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Brooks Schuelke
Brooks Schuelke
Contributor •

George Will and "Litigation Nation" Got It Wrong

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Even though he and I don’t agree politically, I generally like George Will. In fact, I even did a school report on his book, The Morning After. But his agreement in Sunday’s piece Litigation Nation, agreeing with Phillip Howard’s Life Without Lawyers: Liberating Americans From Too Much Law, is wrong.

In a utopian society, maybe those of us that represent plaintiffs in personal injury or commercial litigation cases might not be needed. But this isn’t a utopian society. This is a country where:

1. 100,000 Americans die each year from medical errors, and we lose $100 billion due to prescription errors;

2. Tens of thousands of Americans die annually in alcohol-impaired driving crashes and drivers engage in other dangerous activities such as texting while driving;

3. Accountants, trust officers, attorneys and other fiduciaries continue to steal money from their clients; and

4. Pharmaceutical companies continue to commit fraud.

I would think that in the age of Enron, Worldcom, stories of widespread mortgage fraud, and Bernie Madoff, people would be running away from a system of caveat emptor; not running toward it. The sad fact is that this country needs lawyers and the civil justice system. It is no coincidence that James Madison said, "Trial by jury in civil cases is as essential to secure the liberty of the people as any one of the pre-existent rights of nature."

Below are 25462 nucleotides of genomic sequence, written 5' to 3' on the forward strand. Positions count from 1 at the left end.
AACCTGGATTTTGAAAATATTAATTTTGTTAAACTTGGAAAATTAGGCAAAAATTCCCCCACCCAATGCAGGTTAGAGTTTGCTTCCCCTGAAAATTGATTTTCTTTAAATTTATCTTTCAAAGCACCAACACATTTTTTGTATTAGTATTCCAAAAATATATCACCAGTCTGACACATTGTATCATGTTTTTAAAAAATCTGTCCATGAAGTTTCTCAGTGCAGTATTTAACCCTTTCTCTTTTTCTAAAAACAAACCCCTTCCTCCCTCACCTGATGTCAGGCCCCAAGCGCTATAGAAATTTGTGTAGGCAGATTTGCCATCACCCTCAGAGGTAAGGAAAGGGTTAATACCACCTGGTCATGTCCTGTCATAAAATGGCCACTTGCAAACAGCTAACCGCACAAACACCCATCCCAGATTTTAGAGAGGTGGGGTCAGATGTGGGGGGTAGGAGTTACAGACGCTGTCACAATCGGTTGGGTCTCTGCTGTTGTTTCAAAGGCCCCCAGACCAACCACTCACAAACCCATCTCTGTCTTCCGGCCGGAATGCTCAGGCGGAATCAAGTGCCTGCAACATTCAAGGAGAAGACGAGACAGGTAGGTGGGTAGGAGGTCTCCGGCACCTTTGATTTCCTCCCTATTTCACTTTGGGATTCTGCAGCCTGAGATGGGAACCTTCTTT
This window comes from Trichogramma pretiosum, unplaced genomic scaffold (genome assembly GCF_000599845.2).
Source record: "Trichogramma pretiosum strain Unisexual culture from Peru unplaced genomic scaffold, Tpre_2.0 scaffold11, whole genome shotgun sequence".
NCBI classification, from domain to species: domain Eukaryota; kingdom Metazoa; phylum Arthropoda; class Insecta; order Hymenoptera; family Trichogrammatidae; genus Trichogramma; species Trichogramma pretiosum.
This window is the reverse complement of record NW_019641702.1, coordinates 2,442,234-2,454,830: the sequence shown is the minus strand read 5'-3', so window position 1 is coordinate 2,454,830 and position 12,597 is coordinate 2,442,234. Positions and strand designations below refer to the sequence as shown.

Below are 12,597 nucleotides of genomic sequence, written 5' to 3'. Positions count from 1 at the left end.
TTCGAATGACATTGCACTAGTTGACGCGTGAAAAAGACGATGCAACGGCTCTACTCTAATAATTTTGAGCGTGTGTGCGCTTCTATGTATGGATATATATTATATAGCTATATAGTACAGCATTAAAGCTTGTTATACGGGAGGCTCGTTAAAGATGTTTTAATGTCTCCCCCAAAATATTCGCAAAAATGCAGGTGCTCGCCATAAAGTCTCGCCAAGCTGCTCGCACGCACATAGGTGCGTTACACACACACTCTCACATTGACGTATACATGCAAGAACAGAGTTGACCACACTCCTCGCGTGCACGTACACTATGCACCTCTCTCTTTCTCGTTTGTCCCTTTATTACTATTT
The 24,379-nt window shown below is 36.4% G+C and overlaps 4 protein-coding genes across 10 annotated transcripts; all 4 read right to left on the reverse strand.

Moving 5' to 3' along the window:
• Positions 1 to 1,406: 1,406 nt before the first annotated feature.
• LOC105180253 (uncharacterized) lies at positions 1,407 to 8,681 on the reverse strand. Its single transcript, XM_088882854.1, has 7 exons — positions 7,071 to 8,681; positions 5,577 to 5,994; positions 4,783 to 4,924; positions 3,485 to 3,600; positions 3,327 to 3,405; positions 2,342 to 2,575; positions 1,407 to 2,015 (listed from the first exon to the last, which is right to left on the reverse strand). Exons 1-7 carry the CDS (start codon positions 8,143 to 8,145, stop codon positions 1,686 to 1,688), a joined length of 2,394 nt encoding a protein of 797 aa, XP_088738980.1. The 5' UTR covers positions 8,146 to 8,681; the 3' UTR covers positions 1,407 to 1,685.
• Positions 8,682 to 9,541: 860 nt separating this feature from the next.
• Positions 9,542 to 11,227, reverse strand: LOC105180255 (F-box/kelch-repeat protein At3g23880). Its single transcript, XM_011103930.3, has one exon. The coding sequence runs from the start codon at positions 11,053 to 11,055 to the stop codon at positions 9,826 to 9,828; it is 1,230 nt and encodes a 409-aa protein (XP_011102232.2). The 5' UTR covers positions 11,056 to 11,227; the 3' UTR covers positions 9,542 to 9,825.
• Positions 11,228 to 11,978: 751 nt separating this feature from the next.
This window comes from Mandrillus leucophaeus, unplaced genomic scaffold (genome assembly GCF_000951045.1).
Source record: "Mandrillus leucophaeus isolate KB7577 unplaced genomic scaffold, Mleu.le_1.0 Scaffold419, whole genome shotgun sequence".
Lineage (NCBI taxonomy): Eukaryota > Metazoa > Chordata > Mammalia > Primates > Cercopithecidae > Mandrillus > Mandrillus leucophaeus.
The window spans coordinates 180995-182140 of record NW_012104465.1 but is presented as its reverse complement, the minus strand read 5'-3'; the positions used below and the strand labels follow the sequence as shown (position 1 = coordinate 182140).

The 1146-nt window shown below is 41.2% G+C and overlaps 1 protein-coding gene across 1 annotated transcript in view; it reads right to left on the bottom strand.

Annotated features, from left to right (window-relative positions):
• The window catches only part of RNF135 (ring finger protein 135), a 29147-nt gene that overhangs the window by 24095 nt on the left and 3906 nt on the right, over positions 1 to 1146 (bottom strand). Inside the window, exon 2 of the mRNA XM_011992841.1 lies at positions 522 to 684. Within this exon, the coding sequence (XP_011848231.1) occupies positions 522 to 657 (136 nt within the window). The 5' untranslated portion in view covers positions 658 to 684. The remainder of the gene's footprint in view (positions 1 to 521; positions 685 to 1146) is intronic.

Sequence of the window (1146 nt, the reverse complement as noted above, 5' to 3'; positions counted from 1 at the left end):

Now, are there frivolous lawsuits that shouldn’t be brought? Sure. But there are also frivolous defense — when defendants or their insurers assert ridiculous defenses to try and avoid paying legitimate claims. Both are byproducts of a critical system, and the system allows judges to sanction those claims if the judges hearing the cases are willing to do so.

And are there overreactions with ridiculous warnings or rules trying to limit suits? Sure (who doesn’t think that a products claim brought by someone swallowing a fishhook wouldn’t be thrown out?). But don’t throw the baby out with the bathwater. Fault doesn’t necessarily lie with the civil justice system, but with those assigned with trying to figure out how to respond to claims. While the school officials at Broward County chose to ban running at recess (as Will mentions), there are thousands of schools across the country where children are allowed to run free and play on fully functioning playgrounds during recess. Is a bone-headed decision by a school district an indictment of the civil justice system or of the school district making the decision?

I’ll also add that readers should be cautious about reading stories, such as Will’s, based on anecdotes alone. In my experience, there are always two sides to an anecdote or even instances where the anecdote never happened (see the common Stella Awards). For instance, Will mentions a seemingly frivolous lawsuit that was settled for $90,000.00. I don’t find a lot of defendants throwing $90,000.00 at frivolous claims. Will also mentions a claim by a child that broke his leg sliding down a slide head-first. Frankly, I’m not sure how that could happen absent some additional facts that might explain why a claim was made.

For an in depth look at Will’s anecdote of a supposed run-a-way jury, read Maxwell Kennerly’s blog post.